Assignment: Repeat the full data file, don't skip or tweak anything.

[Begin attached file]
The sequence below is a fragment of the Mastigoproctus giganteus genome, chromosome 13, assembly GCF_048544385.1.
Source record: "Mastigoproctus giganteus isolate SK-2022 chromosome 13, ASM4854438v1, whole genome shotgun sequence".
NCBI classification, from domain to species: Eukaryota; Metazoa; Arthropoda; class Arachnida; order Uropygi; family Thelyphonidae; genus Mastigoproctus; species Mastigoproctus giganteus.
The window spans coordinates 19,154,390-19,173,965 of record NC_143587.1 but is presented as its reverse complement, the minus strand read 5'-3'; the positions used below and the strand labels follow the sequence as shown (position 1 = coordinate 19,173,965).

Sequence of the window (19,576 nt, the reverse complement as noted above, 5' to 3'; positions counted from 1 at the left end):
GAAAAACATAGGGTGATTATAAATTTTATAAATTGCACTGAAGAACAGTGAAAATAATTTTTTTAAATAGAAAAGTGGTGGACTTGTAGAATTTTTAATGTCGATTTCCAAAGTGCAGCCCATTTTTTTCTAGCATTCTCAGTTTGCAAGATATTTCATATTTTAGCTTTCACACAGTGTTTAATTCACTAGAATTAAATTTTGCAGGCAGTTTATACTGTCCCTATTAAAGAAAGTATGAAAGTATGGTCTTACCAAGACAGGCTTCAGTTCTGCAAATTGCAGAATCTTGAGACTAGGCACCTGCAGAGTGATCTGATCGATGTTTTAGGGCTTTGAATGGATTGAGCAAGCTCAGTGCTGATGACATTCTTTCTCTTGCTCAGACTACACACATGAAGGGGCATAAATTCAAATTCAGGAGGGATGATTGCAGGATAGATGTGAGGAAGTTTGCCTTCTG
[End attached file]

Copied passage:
The sequence below is a fragment of the Mastigoproctus giganteus genome, chromosome 13, assembly GCF_048544385.1.
Source record: "Mastigoproctus giganteus isolate SK-2022 chromosome 13, ASM4854438v1, whole genome shotgun sequence".
NCBI classification, from domain to species: Eukaryota; Metazoa; Arthropoda; class Arachnida; order Uropygi; family Thelyphonidae; genus Mastigoproctus; species Mastigoproctus giganteus.
The window spans coordinates 19,154,390-19,173,965 of record NC_143587.1 but is presented as its reverse complement, the minus strand read 5'-3'; the positions used below and the strand labels follow the sequence as shown (position 1 = coordinate 19,173,965).

Sequence of the window (19,576 nt, the reverse complement as noted above, 5' to 3'; positions counted from 1 at the left end):
GAAAAACATAGGGTGATTATAAATTTTATAAATTGCACTGAAGAACAGTGAAAATAATTTTTTTAAATAGAAAAGTGGTGGACTTGTAGAATTTTTAATGTCGATTTCCAAAGTGCAGCCCATTTTTTTCTAGCATTCTCAGTTTGCAAGATATTTCATATTTTAGCTTTCACACAGTGTTTAATTCACTAGAATTAAATTTTGCAGGCAGTTTATACTGTCCCTATTAAAGAAAGTATGAAAGTATGGTCTTACCAAGACAGGCTTCAGTTCTGCAAATTGCAGAATCTTGAGACTAGGCACCTGCAGAGTGATCTGATCGATGTTTTAGGGCTTTGAATGGATTGAGCAAGCTCAGTGCTGATGACATTCTTTCTCTTGCTCAGACTACACACATGAAGGGGCATAAATTCAAATTCAGGAGGGATGATTGCAGGATAGATGTGAGGAAGTTTGCCTTCTG